These objects are achieved by providing an electric contact comprising a spring substrate consisting of phosphor bronze, a contact metal consisting of tin or tin alloy, and a layer of copper formed between said substrate and said contact metal having a thickness of at least 2 microns; and by providing a connector comprising such contacts shaped into a bellows type contact and a holder having a bottom, a longitudinal slot for receiving a circuit panel, cavities for housing said bellows type contacts, hollows formed at the upper portions of said cavities and partition walls for separating the adjacent bellows type contacts, each said bellows type contact consisting of a lower end portion to be inserted to a hole of a printed circuit board, an attached portion extending from said lower end portion and along horizontal and vertical inside walls of said cavity of said holder so as to attach said bellows type contact to said holder, a first bent portion at an upper portion within said cavity so as to be elastic and extending from said attached portion, a second bent portion at a lower portion of said cavity extending from said first bent portion, so as to be elastic and not so as to touch said attached portion, a straight portion extending from said second bent portion, said straight portion operating as a contact portion for contacting said circuit panel to be inserted into said slot of the edge connector, a third bent portion extending from said straight portion over said first bent portion so as to be elastic, and an upper end portion which is held in said hollow, the upper end of said straight portion being held by said third bent portion, and the lower end of said straight portion being held by said first and said second bent portions.
These and other objects and features and advantages of the present invention will be apparent from the following description taken in connection with the accompanying drawings wherein:
FIG. 1 is a sectional view of a contact according to the invention used for a connector.
FIGS. 2 and 3 are sectional views of a connector of the invention showing the shape of the bellows contact thereof, in the states where a circuit panel is out of the connector and is inserted therein, respectively.
FIGS. 4A-4C are sectional views of some examples of a conventional connector for showing the shape of the conventional bellows contact in comparison with that of FIG. 3 of the invention.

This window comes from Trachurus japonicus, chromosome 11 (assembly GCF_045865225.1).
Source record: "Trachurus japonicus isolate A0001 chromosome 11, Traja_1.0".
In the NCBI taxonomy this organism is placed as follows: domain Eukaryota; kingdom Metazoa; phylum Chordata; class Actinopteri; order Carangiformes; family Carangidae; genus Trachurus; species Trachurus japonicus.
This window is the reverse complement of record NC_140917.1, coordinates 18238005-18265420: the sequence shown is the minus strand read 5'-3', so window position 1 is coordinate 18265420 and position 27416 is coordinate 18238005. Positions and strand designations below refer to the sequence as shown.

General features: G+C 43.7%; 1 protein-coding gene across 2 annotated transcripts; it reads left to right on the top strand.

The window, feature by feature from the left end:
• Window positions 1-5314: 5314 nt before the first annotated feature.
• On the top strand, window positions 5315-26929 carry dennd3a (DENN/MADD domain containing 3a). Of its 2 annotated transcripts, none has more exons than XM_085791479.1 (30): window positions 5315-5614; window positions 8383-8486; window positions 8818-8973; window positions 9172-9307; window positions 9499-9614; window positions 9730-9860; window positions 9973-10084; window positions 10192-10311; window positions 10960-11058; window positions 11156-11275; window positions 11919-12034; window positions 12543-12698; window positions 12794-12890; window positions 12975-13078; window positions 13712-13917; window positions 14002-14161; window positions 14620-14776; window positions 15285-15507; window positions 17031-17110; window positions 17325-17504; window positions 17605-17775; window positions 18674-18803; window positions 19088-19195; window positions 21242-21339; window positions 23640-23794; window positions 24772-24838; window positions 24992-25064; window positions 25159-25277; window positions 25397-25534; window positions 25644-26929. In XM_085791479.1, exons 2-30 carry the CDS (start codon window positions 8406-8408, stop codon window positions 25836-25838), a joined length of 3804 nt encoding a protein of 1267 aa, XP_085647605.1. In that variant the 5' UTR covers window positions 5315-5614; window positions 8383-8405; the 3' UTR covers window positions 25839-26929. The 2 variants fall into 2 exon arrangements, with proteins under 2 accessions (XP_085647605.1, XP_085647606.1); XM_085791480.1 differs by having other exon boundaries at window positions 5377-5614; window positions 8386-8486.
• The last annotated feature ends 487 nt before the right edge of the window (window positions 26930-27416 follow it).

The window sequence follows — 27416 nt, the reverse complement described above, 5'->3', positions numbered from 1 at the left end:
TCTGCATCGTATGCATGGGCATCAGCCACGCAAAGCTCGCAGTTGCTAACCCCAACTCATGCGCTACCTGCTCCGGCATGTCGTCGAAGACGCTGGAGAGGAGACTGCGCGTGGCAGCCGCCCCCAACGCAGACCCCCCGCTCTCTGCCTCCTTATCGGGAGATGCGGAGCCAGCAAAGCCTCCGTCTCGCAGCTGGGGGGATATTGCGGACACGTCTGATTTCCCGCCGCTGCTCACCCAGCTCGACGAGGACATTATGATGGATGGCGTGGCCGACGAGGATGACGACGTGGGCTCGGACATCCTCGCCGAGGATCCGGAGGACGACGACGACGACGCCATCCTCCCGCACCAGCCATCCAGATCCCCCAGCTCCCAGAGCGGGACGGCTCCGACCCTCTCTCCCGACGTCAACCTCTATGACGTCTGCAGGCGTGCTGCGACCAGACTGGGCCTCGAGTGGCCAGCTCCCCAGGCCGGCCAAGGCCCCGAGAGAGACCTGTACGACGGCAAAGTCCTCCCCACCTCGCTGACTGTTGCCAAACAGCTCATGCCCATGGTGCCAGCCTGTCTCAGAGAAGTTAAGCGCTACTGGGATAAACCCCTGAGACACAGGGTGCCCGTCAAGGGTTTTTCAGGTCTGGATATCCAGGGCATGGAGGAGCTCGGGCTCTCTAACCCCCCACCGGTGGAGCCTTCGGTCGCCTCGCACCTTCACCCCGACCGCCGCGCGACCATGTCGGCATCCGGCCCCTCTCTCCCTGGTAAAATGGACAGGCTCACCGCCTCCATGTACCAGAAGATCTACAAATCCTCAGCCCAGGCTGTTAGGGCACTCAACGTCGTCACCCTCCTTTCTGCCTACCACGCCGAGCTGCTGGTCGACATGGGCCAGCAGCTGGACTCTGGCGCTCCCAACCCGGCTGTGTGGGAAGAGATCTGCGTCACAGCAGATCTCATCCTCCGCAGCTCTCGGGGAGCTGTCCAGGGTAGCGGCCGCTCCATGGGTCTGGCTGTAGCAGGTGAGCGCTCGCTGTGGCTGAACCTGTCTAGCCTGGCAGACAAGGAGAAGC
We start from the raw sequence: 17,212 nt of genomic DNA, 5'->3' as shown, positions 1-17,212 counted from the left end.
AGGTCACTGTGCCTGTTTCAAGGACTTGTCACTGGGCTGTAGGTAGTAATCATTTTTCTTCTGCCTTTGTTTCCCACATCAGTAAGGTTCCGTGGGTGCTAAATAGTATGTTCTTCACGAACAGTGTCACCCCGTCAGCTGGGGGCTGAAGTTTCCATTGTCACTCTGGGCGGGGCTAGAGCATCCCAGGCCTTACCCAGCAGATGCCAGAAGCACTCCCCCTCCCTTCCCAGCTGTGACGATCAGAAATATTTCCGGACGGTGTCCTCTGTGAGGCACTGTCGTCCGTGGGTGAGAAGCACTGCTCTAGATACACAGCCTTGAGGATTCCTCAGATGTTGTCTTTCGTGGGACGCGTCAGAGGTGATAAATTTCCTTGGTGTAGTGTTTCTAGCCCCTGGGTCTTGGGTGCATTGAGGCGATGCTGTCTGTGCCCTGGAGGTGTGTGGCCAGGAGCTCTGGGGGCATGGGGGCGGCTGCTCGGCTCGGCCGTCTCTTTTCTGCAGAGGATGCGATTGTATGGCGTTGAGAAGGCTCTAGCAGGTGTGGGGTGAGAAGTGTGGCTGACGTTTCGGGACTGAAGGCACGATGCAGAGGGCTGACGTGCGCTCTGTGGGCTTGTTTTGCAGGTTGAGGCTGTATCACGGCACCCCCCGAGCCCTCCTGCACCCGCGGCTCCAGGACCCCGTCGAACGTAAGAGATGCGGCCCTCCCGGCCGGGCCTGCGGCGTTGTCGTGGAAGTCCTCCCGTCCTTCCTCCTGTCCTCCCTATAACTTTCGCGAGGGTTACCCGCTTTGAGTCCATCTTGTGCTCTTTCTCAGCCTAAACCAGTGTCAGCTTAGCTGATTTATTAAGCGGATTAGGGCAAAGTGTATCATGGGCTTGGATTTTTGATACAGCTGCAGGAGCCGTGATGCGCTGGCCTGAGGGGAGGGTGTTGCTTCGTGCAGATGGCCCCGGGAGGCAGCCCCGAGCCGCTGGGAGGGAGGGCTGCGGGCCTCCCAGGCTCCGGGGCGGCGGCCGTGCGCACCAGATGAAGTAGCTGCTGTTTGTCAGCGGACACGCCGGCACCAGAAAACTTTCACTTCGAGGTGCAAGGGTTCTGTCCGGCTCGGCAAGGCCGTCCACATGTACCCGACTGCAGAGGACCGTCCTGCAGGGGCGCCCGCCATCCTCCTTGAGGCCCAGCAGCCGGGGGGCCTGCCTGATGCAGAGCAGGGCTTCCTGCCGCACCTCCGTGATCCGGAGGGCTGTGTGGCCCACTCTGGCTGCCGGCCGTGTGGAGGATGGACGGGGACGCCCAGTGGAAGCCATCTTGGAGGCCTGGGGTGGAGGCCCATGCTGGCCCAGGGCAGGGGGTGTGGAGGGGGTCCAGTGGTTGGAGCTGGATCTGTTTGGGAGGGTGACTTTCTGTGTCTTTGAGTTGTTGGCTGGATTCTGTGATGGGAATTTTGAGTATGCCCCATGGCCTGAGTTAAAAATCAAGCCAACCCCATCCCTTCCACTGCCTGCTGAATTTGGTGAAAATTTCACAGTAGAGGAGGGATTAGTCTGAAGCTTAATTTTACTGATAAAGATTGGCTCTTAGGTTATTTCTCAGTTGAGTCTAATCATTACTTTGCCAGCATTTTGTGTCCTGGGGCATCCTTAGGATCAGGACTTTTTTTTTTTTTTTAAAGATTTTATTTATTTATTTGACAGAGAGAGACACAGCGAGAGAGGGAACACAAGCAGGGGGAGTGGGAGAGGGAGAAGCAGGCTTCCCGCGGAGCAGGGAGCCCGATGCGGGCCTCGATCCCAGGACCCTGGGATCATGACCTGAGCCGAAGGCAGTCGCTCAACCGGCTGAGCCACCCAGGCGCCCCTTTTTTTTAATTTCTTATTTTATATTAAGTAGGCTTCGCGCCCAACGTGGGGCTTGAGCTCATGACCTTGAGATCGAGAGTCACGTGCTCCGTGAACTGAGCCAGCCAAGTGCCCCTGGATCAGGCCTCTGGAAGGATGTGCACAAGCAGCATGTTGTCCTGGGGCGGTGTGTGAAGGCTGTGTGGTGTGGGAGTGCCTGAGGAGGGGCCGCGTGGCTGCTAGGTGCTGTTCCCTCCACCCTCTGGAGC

FIGS. 5A and 5B are a side view, partially broken away, of a connector and a bottom plan view thereof.
FIGS. 6 and 7 are sectional views of the connector of FIG. 5, showing the shape of fixing leg of an axial type and a rectangular type, respectively.
FIGS. 8 and 9 show a connector of FIG. 7 mounted on a printed circuit board, and the insertion of a circuit panel into the connector and the removal therefrom, respectively.
FIGS. 10A and 10B are a side view, partially broken away, of another embodiment of the invention and a bottom plan view thereof.
FIG. 11 is a sectional view of the connector of FIG. 10.
FIG. 12 is a top plan view of another embodiment of the invention.
FIG. 13 shows a part of a circuit panel to be inserted into the connector of FIG. 12.
FIGS. 14A and 14B are a side view, partially broken away, of the connector of FIG. 12 and a sectional view thereof.
There will first be described the contact according to the present invention, which is to be used for a connector.
Referring to FIG. 1, a contact 1 according to the invention comprises a phosphor bronze spring metal base 2 which is formed in a desired shape, a copper layer 3 formed on the phosphor bronze 2 and a layer 4 of tin or tin alloy plated on the copper layer 3 for the contact metal. The copper layer is given a thickness greater than 2μ.
In plating a metal on the substrate, a layer of copper is usually formed on the substrate to a thickness of less than 1μ for strike plating in order to secure the layer of the plated metal. The inventors have found by many experiments that for contact of tin or tin alloy on phosphor bronze, the characteristics of the contact can be improved so as to satisfy more severe conditions for practical use by plating a layer of copper to a thickness of greater than 2μ between the phosphor bronze base and the layer of tin or tin alloy. For example, even if such a contact is kept at a temperature of 105°C for 500 hours or at 85°C for 2000 hours there is no reaction of phosphorus and tin, and so tin is never exfoliated from the substrate.
As the composition of the bath for the copper plating, cuprous cyanide, or cuprous or cupric sulfate compositions are desirable. Although there are various kinds of copper plating bath compositions, a composition containing a small amount of phosphorus such as a cupric pyrophosphate bath composition is undersirable because phosphorus in the bath composition reacts with tin.
A phosphor bronze base for a spring was formed into a desired shape, and degreased and electrolytically cleaned. After that, a layer of copper having a thickness of 2μ, and then a layer of tin having a thickness of 6μ were plated thereon from the following aqueous cuprous cyanide and stannous sulfate bath compositions, respectively.